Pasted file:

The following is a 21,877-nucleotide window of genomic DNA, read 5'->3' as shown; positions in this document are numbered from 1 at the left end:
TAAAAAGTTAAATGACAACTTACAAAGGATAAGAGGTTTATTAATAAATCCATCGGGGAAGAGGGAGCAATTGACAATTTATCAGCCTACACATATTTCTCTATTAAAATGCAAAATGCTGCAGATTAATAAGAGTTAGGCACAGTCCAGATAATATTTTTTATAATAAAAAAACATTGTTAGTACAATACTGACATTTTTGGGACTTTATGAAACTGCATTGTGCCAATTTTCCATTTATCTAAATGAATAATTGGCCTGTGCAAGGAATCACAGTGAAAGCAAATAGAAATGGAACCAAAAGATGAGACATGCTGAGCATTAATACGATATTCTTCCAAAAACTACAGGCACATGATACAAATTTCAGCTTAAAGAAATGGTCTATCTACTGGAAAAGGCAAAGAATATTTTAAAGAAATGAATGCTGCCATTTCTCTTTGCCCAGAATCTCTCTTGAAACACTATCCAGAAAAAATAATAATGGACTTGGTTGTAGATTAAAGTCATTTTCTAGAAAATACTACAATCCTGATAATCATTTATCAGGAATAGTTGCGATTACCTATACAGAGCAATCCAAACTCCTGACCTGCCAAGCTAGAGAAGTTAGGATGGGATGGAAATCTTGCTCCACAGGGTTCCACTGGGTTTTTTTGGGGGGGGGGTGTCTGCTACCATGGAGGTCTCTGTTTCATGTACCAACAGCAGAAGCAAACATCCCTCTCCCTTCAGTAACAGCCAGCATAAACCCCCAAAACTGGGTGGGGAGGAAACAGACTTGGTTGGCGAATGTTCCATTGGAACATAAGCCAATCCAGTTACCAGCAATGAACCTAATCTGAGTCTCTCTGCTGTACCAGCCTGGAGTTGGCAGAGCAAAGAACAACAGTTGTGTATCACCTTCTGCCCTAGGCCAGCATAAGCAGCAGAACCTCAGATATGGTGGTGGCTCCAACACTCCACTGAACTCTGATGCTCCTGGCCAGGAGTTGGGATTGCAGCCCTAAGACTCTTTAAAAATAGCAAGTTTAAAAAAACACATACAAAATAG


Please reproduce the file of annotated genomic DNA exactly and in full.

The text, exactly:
The following is a 21,877-nucleotide window of genomic DNA, read 5'->3' as shown; positions in this document are numbered from 1 at the left end:
TAAAAAGTTAAATGACAACTTACAAAGGATAAGAGGTTTATTAATAAATCCATCGGGGAAGAGGGAGCAATTGACAATTTATCAGCCTACACATATTTCTCTATTAAAATGCAAAATGCTGCAGATTAATAAGAGTTAGGCACAGTCCAGATAATATTTTTTATAATAAAAAAACATTGTTAGTACAATACTGACATTTTTGGGACTTTATGAAACTGCATTGTGCCAATTTTCCATTTATCTAAATGAATAATTGGCCTGTGCAAGGAATCACAGTGAAAGCAAATAGAAATGGAACCAAAAGATGAGACATGCTGAGCATTAATACGATATTCTTCCAAAAACTACAGGCACATGATACAAATTTCAGCTTAAAGAAATGGTCTATCTACTGGAAAAGGCAAAGAATATTTTAAAGAAATGAATGCTGCCATTTCTCTTTGCCCAGAATCTCTCTTGAAACACTATCCAGAAAAAATAATAATGGACTTGGTTGTAGATTAAAGTCATTTTCTAGAAAATACTACAATCCTGATAATCATTTATCAGGAATAGTTGCGATTACCTATACAGAGCAATCCAAACTCCTGACCTGCCAAGCTAGAGAAGTTAGGATGGGATGGAAATCTTGCTCCACAGGGTTCCACTGGGTTTTTTTGGGGGGGGGGTGTCTGCTACCATGGAGGTCTCTGTTTCATGTACCAACAGCAGAAGCAAACATCCCTCTCCCTTCAGTAACAGCCAGCATAAACCCCCAAAACTGGGTGGGGAGGAAACAGACTTGGTTGGCGAATGTTCCATTGGAACATAAGCCAATCCAGTTACCAGCAATGAACCTAATCTGAGTCTCTCTGCTGTACCAGCCTGGAGTTGGCAGAGCAAAGAACAACAGTTGTGTATCACCTTCTGCCCTAGGCCAGCATAAGCAGCAGAACCTCAGATATGGTGGTGGCTCCAACACTCCACTGAACTCTGATGCTCCTGGCCAGGAGTTGGGATTGCAGCCCTAAGACTCTTTAAAAATAGCAAGTTTAAAAAAACACATACAAAATAG